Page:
In 1987, White Lion released their second album and their first on a major label, “Pride”. It had the single “Wait”, which on release did nothing. It was followed by “Tell Me” which also did nothing. However, the band was still on tour, opening up for Frehley’s Comet, Aerosmith, Ozzy Osbourne, Kiss, AC/DC and Stryper. It was during this touring cycle that “Wait” started to get some serious MTV rotation, seven months after it was released. Hot on the heels of “Wait” climbing the charts, the label released “When The Children Cry” which ended up pushing the “Pride” album into the two million mark. “All You Need Is Rock ‘N’ Roll” followed and the White Lion tour in support of the album, ended in August 1988. High fives all around. Vito was in every guitar magazine and Mike Tramp was posing in every other magazine. Pretty glamorous right.
By August the following year, “Big Game” was released. The album went Gold right off the bat, based from the goodwill that “Pride” created. The band went from 2 million U.S sales to 500K US Sales. “Little Fighter” didn’t catch on, nor there cover of “Radar Love”. “Cry for Freedom” is one of their best songs, however it looks like their serious subject matter about Apartheid just didn’t resonate with the hard rock community. “Goin’ Home Tonight” also came out as a single and disappeared quickly. The band toured, however as Vito Bratta stated in his Eddie Trunk interview, the songs just didn’t resonate with the audiences. The Monsters of Rock bill that had “White Lion” sandwiched between other bands sealed the deal in Vito’s mind that they needed to go back and write some real rock songs. The downward spiral was starting. Vito still had the Guitar covers but he was questioning how to write a “hit” as the label asked them to do. Pretty glamorous right.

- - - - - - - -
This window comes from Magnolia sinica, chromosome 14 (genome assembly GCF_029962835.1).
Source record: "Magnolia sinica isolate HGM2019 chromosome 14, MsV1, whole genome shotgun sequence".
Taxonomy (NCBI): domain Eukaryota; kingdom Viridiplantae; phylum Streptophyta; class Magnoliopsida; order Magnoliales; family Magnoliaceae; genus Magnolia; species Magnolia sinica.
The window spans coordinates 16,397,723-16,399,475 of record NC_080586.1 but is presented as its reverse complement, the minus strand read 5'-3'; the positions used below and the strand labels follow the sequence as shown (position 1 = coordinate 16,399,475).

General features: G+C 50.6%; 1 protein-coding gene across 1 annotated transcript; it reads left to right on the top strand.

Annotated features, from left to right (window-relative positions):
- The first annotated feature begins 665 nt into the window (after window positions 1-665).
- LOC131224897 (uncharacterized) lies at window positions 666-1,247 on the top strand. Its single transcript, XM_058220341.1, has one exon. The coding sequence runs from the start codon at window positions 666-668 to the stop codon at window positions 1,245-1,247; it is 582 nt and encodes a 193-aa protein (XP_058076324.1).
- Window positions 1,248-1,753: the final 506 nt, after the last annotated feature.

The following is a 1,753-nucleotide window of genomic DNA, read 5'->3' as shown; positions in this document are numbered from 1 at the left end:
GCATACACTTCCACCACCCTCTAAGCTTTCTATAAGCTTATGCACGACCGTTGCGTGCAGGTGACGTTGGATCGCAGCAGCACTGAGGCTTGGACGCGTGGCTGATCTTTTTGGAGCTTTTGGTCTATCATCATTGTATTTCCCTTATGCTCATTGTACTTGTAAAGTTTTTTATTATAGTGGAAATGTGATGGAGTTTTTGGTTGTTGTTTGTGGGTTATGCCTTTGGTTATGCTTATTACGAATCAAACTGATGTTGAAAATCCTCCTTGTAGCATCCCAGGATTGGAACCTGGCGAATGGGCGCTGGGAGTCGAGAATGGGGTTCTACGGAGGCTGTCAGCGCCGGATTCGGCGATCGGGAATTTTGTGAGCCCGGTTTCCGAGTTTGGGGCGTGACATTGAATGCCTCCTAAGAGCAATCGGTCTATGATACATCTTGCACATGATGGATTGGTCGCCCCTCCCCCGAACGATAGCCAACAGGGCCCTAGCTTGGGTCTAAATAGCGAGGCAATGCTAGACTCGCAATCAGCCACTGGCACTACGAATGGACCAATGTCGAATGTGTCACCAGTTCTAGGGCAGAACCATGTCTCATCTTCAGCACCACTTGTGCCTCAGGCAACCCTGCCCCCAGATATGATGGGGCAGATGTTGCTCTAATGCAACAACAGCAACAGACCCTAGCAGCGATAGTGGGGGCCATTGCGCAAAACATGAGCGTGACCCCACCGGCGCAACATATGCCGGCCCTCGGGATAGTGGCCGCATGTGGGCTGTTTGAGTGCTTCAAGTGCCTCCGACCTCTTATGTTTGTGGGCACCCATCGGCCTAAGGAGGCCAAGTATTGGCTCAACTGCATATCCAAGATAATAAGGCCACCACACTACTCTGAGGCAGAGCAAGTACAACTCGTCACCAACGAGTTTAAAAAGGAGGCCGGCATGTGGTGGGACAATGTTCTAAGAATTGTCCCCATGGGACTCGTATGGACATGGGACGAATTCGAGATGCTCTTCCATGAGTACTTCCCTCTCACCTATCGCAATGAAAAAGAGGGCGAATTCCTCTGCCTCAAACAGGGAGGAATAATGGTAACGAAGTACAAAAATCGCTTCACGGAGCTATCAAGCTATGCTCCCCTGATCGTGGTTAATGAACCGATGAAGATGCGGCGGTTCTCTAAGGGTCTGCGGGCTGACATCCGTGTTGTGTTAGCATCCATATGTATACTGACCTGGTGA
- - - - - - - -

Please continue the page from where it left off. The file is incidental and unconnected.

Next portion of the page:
So White Lion took a million bucks and went away to write and record their fourth album, “Mane Attraction”. It came out in 1991 and six months later it was all over. It received no radio play. The real fans of the band loved it. But the band wanted the 2 million fans from “Pride”. The label wanted 4 million fans. As I’ve mentioned before, a lot of the casual listeners like songs more than they like the artist, especially songs that crossover. “Wait” and “When The Children Cry” crossed over and fans of other genres picked up the album. It didn’t mean that White Lion had 2 million loyal listeners. So fast forward to 1991 and White Lion can’t even move, 500K units on their new album. Actually they get nowhere near that figure. They are seen as a failure.
“Love Don’t Come Easy” didn’t sell the message of the new listening public. “Lights and Thunder” came out and no one knew what the hell Mike Tramp meant when he sang, “There’ll be lights and thunder”. The re-recorded version of the band’s debut single “Broken Heart”, also didn’t resonate with the listeners at large. Atlantic Records dropped them not long after.
Once you’re in the spiral vortex, it is not easy to get out off it. And the audience, like it or not, always gravitates to what is successful. Tastes change and moods change. Life becomes complicated. The thing is when an album doesn’t outdo it’s predecessor, it’s labelled a flop. And no one, even the record label can understand why. Once upon a time, the label would probably go for another album to see what happens. Today, as soon as it starts going wrong, no one from the label hangs around. They move on.
So what does the artist do?
They doubt their creative process, quit the business or soldier on for a few more years. But the lifers go on forever.